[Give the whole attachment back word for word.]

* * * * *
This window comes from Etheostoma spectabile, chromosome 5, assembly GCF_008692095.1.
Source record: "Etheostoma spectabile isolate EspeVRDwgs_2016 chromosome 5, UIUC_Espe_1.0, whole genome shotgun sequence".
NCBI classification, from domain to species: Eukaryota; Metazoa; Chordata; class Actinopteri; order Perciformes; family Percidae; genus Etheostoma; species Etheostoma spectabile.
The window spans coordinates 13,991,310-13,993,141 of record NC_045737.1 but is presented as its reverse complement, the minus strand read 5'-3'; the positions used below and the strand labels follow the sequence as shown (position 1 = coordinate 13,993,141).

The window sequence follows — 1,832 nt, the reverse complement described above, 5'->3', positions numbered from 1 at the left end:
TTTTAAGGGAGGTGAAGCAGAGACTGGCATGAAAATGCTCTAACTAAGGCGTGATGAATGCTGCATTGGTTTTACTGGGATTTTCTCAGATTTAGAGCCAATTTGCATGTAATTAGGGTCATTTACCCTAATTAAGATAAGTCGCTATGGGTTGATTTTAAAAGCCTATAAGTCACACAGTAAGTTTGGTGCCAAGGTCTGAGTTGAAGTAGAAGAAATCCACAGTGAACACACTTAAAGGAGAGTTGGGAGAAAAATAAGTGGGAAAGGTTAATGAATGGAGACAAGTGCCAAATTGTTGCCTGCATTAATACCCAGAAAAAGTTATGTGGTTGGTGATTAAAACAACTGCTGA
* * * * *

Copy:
This window comes from Etheostoma spectabile, chromosome 5, assembly GCF_008692095.1.
Source record: "Etheostoma spectabile isolate EspeVRDwgs_2016 chromosome 5, UIUC_Espe_1.0, whole genome shotgun sequence".
NCBI classification, from domain to species: Eukaryota; Metazoa; Chordata; class Actinopteri; order Perciformes; family Percidae; genus Etheostoma; species Etheostoma spectabile.
The window spans coordinates 13,991,310-13,993,141 of record NC_045737.1 but is presented as its reverse complement, the minus strand read 5'-3'; the positions used below and the strand labels follow the sequence as shown (position 1 = coordinate 13,993,141).

The window sequence follows — 1,832 nt, the reverse complement described above, 5'->3', positions numbered from 1 at the left end:
TTTTAAGGGAGGTGAAGCAGAGACTGGCATGAAAATGCTCTAACTAAGGCGTGATGAATGCTGCATTGGTTTTACTGGGATTTTCTCAGATTTAGAGCCAATTTGCATGTAATTAGGGTCATTTACCCTAATTAAGATAAGTCGCTATGGGTTGATTTTAAAAGCCTATAAGTCACACAGTAAGTTTGGTGCCAAGGTCTGAGTTGAAGTAGAAGAAATCCACAGTGAACACACTTAAAGGAGAGTTGGGAGAAAAATAAGTGGGAAAGGTTAATGAATGGAGACAAGTGCCAAATTGTTGCCTGCATTAATACCCAGAAAAAGTTATGTGGTTGGTGATTAAAACAACTGCTGA